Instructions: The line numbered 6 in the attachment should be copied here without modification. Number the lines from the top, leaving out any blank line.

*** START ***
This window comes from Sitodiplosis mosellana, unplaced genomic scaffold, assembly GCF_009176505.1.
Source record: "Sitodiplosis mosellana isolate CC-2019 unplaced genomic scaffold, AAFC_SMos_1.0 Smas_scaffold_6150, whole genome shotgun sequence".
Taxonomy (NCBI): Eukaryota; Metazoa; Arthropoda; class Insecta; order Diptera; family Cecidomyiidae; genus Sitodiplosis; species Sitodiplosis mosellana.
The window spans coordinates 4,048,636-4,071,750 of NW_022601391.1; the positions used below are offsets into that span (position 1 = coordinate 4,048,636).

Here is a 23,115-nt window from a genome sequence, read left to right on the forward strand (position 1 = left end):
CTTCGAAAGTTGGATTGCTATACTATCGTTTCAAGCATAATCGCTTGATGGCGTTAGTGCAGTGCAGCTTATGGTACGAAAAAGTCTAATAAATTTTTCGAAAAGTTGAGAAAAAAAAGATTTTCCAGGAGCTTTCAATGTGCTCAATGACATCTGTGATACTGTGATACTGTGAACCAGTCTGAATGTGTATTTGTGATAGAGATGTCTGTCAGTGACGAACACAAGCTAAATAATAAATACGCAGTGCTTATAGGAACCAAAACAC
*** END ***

CTTCGAAAGTTGGATTGCTATACTATCGTTTCAAGCATAATCGCTTGATGGCGTTAGTGCAGTGCAGCTTATGGTACGAAAAAGTCTAATAAATTTTTCGAAAAGTTGAGAAAAAAAAGATTTTCCAGGAGCTTTCAATGTGCTCAATGACATCTGTGATACTGTGATACTGTGAACCAGTCTGAATGTGTATTTGTGATAGAGATGTCTGTCAGTGACGAACACAAGCTAAATAATAAATACGCAGTGCTTATAGGAACCAAAACAC